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Truth is Beauty

by Lisa Sykes
organic beauty

The top five misconceptions about natural and organic beauty

It can be confusing to shop for natural and organic skincare. There is a lot of misleading information out there, especially online. To clear the air and demystify what consumers believe about natural and organic beauty and personal care products, here are the top five misconceptions.

1. It says “organic” on the label, so it must be.
Not necessarily. For some brands, the word “organic” is somewhat subjective. Their definition may be that the product contains organic ingredients, but at what percentage? And would other ingredients in the formulation be acceptable to an organic certifier? Organic certifiers generally require 70 percent organic ingredients and above, and they prohibit certain ingredients, such those from petrochemical origin.

The USDA defines “organic” under its National Organic Program, but it’s a food certification. There’s no federal definition of what constitutes organic personal care. However, at a state level, California regulates organic personal care under the California Organic Products Act (COPA).

Look for a third-party certification, such as USDA NOP, Demeter (which is actually biodynamic), or EcoCert, but keep in mind that some very pristine brands opt out of organic certification for various reasons.

2. It’s natural, so there’s no need to worry about toxins or allergens.
First, it depends on how the natural ingredients are grown and preserved. The brand may have formulated with natural (or nature-identical) preservation methods, but unless it has checked to make sure the raw materials weren’t preserved with allergens, there may be traces of them in the final product.

Second, some very natural substances can cause allergies. For example, oils and extracts from the daisy family (e.g., arnica, chamomile, calendula) can cause allergies for those who may have seasonal allergies to these plants. Further, EU cosmetic regulations require that designated fragrance allergens must be listed in ingredient declarations if they meet or exceed certain percentages of the formulations. Of the 26 fragrance allergens, 16 are naturally occurring in plants (e.g., linalool, which is found in lavender).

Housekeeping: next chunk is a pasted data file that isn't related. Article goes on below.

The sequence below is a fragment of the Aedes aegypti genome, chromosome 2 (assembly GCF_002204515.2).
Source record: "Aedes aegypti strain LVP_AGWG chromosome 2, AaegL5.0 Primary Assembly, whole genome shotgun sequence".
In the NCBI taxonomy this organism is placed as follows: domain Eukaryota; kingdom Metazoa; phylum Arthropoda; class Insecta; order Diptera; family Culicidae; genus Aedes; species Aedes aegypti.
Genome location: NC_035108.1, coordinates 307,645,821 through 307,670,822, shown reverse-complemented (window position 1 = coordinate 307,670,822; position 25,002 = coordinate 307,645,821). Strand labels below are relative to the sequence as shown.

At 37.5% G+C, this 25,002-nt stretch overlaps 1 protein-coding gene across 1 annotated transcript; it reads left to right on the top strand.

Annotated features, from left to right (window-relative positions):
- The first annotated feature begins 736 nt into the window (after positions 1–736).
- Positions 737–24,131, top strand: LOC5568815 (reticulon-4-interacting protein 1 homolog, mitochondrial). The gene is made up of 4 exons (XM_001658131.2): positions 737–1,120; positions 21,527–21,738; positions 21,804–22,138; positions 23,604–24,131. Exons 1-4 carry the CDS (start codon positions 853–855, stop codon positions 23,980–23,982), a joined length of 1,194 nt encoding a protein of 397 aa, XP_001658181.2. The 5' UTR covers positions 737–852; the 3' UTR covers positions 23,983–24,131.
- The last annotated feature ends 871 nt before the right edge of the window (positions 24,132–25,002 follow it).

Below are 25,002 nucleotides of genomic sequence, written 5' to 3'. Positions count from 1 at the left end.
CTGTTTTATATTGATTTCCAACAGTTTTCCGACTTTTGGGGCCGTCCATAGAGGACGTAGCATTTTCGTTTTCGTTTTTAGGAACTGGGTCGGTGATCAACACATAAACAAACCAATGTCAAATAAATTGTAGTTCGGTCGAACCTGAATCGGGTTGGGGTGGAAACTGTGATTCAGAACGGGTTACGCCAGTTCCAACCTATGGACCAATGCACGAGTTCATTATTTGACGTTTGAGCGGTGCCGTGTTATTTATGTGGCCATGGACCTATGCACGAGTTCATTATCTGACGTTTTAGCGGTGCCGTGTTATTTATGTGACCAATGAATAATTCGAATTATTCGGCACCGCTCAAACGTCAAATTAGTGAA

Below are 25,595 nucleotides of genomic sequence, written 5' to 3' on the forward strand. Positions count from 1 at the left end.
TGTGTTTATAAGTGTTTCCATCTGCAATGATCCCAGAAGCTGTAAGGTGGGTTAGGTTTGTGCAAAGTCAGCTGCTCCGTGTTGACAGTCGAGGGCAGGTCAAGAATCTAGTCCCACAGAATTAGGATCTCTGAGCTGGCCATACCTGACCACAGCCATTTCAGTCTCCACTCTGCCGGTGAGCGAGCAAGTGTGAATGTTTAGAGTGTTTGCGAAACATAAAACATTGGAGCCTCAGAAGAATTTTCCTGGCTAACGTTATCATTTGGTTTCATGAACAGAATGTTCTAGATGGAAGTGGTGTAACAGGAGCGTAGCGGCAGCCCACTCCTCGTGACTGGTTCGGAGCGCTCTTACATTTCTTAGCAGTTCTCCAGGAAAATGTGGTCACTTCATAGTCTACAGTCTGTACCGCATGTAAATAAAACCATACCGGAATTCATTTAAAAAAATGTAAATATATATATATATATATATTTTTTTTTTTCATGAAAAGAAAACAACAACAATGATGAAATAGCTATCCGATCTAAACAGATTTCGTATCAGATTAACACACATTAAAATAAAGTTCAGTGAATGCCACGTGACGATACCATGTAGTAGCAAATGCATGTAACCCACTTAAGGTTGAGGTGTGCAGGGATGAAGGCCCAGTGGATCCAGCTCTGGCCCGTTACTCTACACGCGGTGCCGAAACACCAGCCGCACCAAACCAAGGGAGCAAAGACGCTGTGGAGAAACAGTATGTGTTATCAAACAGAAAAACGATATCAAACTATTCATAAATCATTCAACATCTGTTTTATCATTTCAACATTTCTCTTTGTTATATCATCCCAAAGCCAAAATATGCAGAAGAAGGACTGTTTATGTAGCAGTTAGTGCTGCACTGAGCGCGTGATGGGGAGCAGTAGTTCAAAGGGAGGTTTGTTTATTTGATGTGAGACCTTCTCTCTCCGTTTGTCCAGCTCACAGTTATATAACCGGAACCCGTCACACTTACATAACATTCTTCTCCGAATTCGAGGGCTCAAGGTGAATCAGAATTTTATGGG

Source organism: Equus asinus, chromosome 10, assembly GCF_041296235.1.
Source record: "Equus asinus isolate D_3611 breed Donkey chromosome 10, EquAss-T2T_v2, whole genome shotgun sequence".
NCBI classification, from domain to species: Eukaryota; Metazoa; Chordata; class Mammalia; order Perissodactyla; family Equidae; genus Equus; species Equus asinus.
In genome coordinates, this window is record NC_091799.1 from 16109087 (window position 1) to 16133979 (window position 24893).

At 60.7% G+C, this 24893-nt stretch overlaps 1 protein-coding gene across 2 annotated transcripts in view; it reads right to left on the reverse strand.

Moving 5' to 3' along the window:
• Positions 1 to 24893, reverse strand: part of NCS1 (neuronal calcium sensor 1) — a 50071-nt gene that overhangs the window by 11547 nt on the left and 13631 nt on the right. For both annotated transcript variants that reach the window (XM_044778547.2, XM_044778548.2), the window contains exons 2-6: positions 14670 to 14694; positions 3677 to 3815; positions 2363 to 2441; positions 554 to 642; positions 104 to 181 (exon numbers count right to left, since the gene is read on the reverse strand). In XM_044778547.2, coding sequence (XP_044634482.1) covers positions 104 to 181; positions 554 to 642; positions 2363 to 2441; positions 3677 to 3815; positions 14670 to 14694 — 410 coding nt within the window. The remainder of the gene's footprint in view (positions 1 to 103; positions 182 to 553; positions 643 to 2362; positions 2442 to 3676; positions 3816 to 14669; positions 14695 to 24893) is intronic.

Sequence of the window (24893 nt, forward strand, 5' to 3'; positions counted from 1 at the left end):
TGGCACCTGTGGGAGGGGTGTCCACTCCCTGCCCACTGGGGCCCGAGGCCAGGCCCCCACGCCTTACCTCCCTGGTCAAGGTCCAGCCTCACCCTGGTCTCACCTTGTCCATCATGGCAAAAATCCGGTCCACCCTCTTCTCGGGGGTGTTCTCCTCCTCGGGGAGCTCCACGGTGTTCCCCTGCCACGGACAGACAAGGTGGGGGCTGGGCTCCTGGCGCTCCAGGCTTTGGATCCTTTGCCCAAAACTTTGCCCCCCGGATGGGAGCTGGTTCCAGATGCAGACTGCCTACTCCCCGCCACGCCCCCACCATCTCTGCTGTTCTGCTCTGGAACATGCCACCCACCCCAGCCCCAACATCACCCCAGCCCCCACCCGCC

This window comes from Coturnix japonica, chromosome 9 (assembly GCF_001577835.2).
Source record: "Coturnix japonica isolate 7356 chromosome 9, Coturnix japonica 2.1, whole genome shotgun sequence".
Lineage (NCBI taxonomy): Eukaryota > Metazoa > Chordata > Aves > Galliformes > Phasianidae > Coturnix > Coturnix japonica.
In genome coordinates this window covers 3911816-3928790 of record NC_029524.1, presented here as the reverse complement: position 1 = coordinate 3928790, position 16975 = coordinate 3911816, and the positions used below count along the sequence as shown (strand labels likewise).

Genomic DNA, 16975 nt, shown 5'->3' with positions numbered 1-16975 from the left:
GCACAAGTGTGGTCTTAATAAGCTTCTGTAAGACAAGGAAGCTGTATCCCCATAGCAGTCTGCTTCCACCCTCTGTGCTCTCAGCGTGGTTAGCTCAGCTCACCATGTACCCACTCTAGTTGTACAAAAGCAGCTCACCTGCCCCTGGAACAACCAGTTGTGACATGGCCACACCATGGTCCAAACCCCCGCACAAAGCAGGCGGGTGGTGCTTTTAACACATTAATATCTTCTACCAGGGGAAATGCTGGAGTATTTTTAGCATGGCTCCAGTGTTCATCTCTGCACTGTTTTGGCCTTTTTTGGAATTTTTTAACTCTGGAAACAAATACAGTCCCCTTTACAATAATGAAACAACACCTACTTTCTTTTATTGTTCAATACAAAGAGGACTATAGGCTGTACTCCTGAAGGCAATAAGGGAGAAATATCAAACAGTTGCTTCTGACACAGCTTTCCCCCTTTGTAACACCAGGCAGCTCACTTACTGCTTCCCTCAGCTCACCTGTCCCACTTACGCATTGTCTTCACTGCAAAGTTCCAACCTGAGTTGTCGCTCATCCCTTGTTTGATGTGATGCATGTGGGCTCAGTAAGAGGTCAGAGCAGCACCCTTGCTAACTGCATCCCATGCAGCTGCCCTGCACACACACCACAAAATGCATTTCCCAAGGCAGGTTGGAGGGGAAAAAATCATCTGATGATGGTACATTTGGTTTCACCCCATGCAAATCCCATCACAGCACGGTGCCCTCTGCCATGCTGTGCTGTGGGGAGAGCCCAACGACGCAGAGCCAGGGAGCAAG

3. Natural and organic skincare are very expensive.
Not always. Some extremely natural organic products such as Nourish Organic Face Cleanser retail for less than $10 at Target!

4. It’s vegan, so it’s natural.
Vegan means that the product doesn’t contain animal byproducts (including beeswax and honey) and that it wasn’t tested on animals. Many synthetic ingredients derived from petroleum-based raw materials are vegan but are not natural.

5. It’s paraben-free, so it’s natural.
Parabens are one of many synthetic preservative options–others include methylisothiazolinone, DMDM hydantoin, diazolidinyl urea and phenoxyethanol. And these are just other preservatives. When you think about other ingredients used in products, such as emollients or colorants, there’s plenty of room for other synthetics.

Keep in mind that it may not be a brand’s intention to mislead consumers about “natural skincare.” In some cases, marketers may be advertising “natural” based on a very different definition than what consumers think. This has been the source of legal controversy in the food industry, when some food products with natural claims were found to contain GMOs. (GMO-free claims are not a trend in cosmetics yet, but they could be in the future, which could push brands to clearly communicate their definitions of natural.)

Don't be afraid to reach out to brands directly with your questions. Believe me, they are used to it!

Ingredient guru and regulatory expert Lisa Sykes spends her days at Universal Companies, poring over ingredient declarations and brand marketing to ensure that claims are accurate and compliant.

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